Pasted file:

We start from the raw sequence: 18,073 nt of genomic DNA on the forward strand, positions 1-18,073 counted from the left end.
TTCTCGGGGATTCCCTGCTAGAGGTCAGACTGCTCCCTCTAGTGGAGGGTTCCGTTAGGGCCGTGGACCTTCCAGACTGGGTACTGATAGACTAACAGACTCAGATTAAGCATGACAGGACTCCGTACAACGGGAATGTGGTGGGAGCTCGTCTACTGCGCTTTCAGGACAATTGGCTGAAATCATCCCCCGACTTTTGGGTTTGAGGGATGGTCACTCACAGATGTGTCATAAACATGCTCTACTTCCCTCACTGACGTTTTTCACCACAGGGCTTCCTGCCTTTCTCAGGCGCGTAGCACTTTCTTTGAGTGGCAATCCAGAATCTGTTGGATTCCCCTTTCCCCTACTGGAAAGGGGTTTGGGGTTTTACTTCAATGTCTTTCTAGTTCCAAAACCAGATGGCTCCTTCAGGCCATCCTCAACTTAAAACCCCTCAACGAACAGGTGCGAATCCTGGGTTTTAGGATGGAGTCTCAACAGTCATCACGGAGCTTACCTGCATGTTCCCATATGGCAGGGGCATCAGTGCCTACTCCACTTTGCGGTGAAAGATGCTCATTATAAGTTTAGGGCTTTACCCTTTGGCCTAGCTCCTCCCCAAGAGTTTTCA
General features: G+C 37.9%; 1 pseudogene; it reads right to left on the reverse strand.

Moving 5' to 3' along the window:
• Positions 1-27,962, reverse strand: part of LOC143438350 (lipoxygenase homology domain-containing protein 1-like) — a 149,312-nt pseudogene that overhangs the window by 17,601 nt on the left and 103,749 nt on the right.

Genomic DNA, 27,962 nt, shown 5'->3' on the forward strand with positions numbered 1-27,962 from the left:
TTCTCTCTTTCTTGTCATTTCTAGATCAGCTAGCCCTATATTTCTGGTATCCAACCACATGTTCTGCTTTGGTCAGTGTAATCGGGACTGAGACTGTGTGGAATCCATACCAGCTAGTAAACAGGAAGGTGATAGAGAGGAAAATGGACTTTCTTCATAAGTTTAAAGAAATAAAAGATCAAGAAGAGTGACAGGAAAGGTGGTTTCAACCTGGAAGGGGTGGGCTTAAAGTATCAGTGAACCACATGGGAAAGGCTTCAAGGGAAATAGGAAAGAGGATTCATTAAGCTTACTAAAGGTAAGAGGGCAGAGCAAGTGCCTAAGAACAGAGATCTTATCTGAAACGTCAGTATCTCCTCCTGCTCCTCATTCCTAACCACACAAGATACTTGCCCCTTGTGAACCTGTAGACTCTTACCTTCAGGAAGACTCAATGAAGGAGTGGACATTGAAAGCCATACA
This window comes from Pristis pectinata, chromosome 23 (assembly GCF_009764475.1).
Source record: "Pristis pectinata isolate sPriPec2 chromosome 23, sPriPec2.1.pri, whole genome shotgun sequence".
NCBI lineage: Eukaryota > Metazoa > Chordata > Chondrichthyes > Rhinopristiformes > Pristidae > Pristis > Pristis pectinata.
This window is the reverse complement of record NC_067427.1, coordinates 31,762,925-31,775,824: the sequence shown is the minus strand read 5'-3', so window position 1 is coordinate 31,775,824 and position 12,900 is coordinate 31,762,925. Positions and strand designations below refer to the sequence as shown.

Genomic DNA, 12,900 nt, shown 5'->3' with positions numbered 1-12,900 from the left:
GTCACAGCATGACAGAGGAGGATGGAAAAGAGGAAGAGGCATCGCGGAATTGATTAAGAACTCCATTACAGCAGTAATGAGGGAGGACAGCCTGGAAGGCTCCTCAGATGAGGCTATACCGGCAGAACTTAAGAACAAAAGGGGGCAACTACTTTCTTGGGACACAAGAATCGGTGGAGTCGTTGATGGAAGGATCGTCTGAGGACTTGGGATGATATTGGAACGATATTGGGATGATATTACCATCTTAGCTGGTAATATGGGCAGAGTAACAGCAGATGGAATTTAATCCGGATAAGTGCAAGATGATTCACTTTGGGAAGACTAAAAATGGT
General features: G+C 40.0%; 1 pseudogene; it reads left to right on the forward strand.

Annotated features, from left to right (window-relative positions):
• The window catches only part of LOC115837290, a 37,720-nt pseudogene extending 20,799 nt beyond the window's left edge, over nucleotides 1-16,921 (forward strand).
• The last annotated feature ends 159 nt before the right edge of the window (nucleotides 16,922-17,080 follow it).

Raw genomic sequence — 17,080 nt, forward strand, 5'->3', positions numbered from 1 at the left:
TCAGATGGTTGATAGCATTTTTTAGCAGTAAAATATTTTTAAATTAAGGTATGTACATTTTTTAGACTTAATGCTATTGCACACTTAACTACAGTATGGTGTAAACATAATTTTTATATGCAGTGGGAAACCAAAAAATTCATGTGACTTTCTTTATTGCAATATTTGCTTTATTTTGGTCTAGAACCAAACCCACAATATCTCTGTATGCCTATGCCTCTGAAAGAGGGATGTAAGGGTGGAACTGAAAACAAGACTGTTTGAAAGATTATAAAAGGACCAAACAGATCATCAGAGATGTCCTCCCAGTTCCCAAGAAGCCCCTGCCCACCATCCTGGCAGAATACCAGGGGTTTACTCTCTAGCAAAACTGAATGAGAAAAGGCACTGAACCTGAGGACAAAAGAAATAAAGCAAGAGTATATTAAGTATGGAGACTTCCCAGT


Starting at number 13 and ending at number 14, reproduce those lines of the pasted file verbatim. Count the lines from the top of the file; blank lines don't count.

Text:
GTCACAGCATGACAGAGGAGGATGGAAAAGAGGAAGAGGCATCGCGGAATTGATTAAGAACTCCATTACAGCAGTAATGAGGGAGGACAGCCTGGAAGGCTCCTCAGATGAGGCTATACCGGCAGAACTTAAGAACAAAAGGGGGCAACTACTTTCTTGGGACACAAGAATCGGTGGAGTCGTTGATGGAAGGATCGTCTGAGGACTTGGGATGATATTGGAACGATATTGGGATGATATTACCATCTTAGCTGGTAATATGGGCAGAGTAACAGCAGATGGAATTTAATCCGGATAAGTGCAAGATGATTCACTTTGGGAAGACTAAAAATGGT
General features: G+C 40.0%; 1 pseudogene; it reads left to right on the forward strand.